GOLD ASK 0000.00 0.00
SILVER ASK 00.00 0.00

Please allow up to 30 days or more for delivery on select products due to Mint shipping delays.

Metal Market Report October 2022 - Week 2 Edition

October 2022 - Week 2 Edition

Dollar’s Rally Pushes Gold Down

Gold is back under $1,700, mostly due to the dollar’s rally back to 113 on the U.S. Dollar Index vs. 110 a week ago and 97 at the start of the year. Last Friday, a “stronger than expected” jobs report pushed interest rates and the dollar up and gold and stocks down. Although the unemployment rate dropped to 3.5% that number is almost meaningless since it represents just the tip of the iceberg of unemployed people – those actively looking for work. It doesn’t include the nearly 100 million Americans age 15 to 64 who are Not in the Labor Force or who are not looking for work, which is up over 45% from 68+ million at the end of 1999.

The Mint Gives an Unsatisfactory Answer to Rep. Mooney’s Inquiry Over Silver Eagles

On September 21, 2022, U.S. Mint Director Ventris C. Gibson answered the August 25 letter of inquiry by West Virginia Republican Rep. Alex Mooney to her and Treasury Secretary Janet Yellen about certain irregularities in the timely and affordable delivery of American Silver Eagles – the most popular silver bullion coin in the world today. Deliveries have been delayed and premiums have risen to 70% above silver spot prices. In her response, the Director addressed five questions, the first being:

Does the Secretary believe the Silver American Eagle coin is being produced in “qualities and quantities that . . . are sufficient to meet public demand”?

In essence, she blamed the “currently limited availability of silver blanks” due to “disruptions in the silver blank vendor capabilities that resulted from the crippling effects of the pandemic,” but that seems to be an old story, with even President Biden saying, “the pandemic is over.” In this and another question, she notes “with pride” that the Mint stayed open while other Mints closed in the pandemic but most other Mints have managed to keep their silver bullion coins flowing and at far lower premiums over spot prices.

What Director Gibson may not have realized is that in her response she included what could be considered an admission to violating federal law regarding whether American Silver Eagle coins were being produced to support the current demand. Her response clearly stated the Mint made decisions on where to allocate its silver blanks in regard to bullion versus numismatic production. This contradicts the U.S. Mint’s previous policy and procedure. For example, the Mint stopped making numismatic proof American Silver Eagles to meet American Silver Eagle bullion demand because both utilize the same silver blanks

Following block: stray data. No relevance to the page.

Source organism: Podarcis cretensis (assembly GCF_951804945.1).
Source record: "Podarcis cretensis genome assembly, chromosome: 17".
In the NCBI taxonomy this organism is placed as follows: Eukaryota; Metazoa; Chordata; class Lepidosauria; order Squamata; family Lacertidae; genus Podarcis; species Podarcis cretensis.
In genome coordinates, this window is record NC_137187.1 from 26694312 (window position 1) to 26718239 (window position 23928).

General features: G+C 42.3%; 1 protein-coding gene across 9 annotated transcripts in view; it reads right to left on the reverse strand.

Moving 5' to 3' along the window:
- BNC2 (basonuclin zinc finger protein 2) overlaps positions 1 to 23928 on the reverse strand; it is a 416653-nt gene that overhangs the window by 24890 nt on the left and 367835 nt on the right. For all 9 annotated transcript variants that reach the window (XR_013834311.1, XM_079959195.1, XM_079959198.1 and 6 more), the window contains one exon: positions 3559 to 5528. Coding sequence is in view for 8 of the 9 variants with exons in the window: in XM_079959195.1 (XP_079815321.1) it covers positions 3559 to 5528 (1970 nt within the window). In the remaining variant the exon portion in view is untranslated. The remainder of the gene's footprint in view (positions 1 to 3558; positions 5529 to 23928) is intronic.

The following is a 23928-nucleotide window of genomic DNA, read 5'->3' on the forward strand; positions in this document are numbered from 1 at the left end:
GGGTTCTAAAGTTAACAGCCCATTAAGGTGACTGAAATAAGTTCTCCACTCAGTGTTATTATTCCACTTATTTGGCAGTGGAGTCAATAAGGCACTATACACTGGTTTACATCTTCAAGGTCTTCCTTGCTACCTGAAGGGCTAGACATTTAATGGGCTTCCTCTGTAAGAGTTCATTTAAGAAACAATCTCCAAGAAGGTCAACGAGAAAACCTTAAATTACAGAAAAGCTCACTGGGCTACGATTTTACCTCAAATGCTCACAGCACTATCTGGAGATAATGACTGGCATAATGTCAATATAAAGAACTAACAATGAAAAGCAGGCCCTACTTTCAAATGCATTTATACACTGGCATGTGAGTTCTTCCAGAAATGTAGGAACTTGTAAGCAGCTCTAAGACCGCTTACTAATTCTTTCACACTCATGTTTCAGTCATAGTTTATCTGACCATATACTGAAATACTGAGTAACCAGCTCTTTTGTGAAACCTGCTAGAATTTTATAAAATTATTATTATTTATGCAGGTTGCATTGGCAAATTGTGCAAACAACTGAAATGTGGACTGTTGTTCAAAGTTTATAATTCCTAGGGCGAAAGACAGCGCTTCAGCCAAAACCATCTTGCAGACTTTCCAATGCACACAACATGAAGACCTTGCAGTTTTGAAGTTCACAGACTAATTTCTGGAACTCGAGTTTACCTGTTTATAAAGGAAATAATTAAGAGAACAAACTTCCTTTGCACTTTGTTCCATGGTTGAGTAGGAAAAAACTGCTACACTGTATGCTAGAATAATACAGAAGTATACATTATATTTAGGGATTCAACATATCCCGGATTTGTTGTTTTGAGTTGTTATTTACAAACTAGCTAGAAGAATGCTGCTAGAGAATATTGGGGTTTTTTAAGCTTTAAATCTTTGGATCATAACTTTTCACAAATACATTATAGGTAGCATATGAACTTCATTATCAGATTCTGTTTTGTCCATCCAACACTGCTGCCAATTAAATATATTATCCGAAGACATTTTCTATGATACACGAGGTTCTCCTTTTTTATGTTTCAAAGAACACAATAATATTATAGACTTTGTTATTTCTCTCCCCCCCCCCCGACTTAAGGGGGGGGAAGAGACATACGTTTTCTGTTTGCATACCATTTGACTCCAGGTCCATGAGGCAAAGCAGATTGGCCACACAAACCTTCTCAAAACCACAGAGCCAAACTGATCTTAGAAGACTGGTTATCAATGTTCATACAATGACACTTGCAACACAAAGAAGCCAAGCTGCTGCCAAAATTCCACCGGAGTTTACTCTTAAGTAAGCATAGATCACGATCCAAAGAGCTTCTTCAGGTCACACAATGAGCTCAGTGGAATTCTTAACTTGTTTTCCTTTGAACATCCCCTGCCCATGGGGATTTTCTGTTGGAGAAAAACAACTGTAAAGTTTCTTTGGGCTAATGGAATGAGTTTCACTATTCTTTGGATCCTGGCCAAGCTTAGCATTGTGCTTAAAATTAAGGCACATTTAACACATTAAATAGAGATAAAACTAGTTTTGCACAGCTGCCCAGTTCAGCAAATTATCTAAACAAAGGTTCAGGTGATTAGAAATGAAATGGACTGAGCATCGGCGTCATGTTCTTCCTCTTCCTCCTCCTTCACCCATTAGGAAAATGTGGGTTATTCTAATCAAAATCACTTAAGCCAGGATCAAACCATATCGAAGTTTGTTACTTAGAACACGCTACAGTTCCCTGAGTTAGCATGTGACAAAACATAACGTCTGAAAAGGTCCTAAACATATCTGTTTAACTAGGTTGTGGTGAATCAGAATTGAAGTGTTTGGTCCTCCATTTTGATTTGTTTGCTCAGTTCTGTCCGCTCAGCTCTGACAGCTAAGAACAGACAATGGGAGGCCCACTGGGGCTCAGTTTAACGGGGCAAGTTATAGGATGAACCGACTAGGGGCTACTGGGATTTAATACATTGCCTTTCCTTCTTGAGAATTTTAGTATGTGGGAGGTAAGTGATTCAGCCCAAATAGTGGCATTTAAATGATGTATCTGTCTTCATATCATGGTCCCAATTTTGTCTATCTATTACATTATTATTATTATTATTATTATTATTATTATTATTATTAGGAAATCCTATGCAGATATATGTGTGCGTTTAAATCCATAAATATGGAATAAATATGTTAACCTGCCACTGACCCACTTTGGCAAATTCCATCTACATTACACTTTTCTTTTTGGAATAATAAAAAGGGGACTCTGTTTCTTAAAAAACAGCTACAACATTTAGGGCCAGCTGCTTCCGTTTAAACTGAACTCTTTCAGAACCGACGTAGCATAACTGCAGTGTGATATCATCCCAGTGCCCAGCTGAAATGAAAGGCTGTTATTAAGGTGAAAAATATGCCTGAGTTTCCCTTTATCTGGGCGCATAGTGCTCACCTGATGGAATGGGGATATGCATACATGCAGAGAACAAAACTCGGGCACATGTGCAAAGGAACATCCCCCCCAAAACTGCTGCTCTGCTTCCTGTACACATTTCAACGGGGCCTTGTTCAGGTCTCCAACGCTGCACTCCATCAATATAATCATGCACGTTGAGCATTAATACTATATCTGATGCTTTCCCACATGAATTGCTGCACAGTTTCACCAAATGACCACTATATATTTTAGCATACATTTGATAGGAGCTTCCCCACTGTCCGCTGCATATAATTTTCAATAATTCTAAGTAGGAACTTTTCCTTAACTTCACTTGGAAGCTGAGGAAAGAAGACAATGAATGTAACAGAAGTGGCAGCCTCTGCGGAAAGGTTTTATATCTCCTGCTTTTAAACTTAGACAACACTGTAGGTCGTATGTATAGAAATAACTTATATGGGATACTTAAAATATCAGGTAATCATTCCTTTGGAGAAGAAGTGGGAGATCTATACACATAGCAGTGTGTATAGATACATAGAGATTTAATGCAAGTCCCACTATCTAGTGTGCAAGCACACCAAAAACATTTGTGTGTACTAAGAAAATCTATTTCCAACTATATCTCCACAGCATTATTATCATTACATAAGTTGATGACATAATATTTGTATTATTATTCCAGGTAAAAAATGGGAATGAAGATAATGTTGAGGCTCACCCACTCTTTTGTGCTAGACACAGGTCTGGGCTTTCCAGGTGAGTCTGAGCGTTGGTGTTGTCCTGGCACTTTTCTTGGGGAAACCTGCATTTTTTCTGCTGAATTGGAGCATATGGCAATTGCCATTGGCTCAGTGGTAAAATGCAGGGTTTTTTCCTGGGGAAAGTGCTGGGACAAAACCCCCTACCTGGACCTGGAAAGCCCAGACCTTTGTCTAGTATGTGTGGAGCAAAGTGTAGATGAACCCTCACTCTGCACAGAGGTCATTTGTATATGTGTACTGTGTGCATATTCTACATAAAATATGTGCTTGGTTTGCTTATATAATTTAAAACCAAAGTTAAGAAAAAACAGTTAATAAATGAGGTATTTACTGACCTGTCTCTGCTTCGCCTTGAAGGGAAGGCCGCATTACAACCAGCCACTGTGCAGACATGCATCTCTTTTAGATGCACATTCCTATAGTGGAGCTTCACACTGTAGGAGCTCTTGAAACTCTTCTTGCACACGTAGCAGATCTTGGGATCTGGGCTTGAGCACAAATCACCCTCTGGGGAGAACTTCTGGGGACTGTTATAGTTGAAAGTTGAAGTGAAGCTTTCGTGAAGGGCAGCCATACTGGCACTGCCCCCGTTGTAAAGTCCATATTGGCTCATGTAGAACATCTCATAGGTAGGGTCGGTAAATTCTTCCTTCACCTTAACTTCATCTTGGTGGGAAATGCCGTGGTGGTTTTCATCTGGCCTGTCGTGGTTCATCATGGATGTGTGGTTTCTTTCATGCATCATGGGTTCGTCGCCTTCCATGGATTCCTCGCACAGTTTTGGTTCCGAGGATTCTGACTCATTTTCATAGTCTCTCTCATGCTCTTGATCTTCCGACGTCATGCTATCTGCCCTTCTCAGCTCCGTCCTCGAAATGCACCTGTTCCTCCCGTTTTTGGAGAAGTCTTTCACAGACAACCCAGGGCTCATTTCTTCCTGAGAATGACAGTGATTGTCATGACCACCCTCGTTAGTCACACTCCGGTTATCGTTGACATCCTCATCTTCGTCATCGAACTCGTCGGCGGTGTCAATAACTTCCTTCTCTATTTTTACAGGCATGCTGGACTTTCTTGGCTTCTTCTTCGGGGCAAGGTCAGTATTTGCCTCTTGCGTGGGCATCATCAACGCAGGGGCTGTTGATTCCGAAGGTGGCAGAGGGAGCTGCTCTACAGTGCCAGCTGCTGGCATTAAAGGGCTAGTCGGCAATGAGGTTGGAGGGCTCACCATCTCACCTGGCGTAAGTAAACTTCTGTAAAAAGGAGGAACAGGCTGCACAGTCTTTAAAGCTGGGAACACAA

In her reply to Rep. Mooney, Director Gibson stated, “Given the limited supply of silver blanks, the United States Mint must judiciously consider how to divide those blanks among its various silver bullion coins and numismatic products.”

U.S. Code Ch. 31, Sect. 5112 (e) states, “(e)Notwithstanding any other provision of law, the Secretary shall mint and issue, in qualities and quantities that the Secretary determines are sufficient to meet public demand, coins which (1) are 40.6 millimeters in diameter and weigh 31.103 grams; (2) contain .999 fine silver; (3)have a design (A) symbolic of Liberty on the obverse side; and (B) of an eagle on the reverse side; 4) have inscriptions of the year of minting or issuance, and the words "Liberty", "In God We Trust", "United States of America", "1 Oz. Fine Silver", "E Pluribus Unum", and "One Dollar"; and (5) have reeded edges.”

 

Metals Market Report Archives

Important Disclosure Notification: All statements, opinions, pricing, and ideas herein are believed to be reliable, truthful and accurate to the best of the Publisher's knowledge at this time. They are not guaranteed in any way by anybody and are subject to change over time. The Publisher disclaims and is not liable for any claims or losses which may be incurred by third parties while relying on information published herein. Individuals should not look at this publication as giving finance or investment advice or information for their individual suitability. All readers are advised to independently verify all representations made herein or by its representatives for your individual suitability before making your investment or collecting decisions. Arbitration: This company strives to handle customer complaint issues directly with customer in an expeditious manner. In the event an amicable resolution cannot be reached, you agree to accept binding arbitration. Any dispute, controversy, claim or disagreement arising out of or relating to transactions between you and this company shall be resolved by binding arbitration pursuant to the Federal Arbitration Act and conducted in Beaumont, Jefferson County, Texas. It is understood that the parties waive any right to a jury trial. Judgment upon the award rendered by the Arbitrator may be entered in any court having jurisdiction thereof. Reproduction or quotation of this newsletter is prohibited without written permission of the Publisher.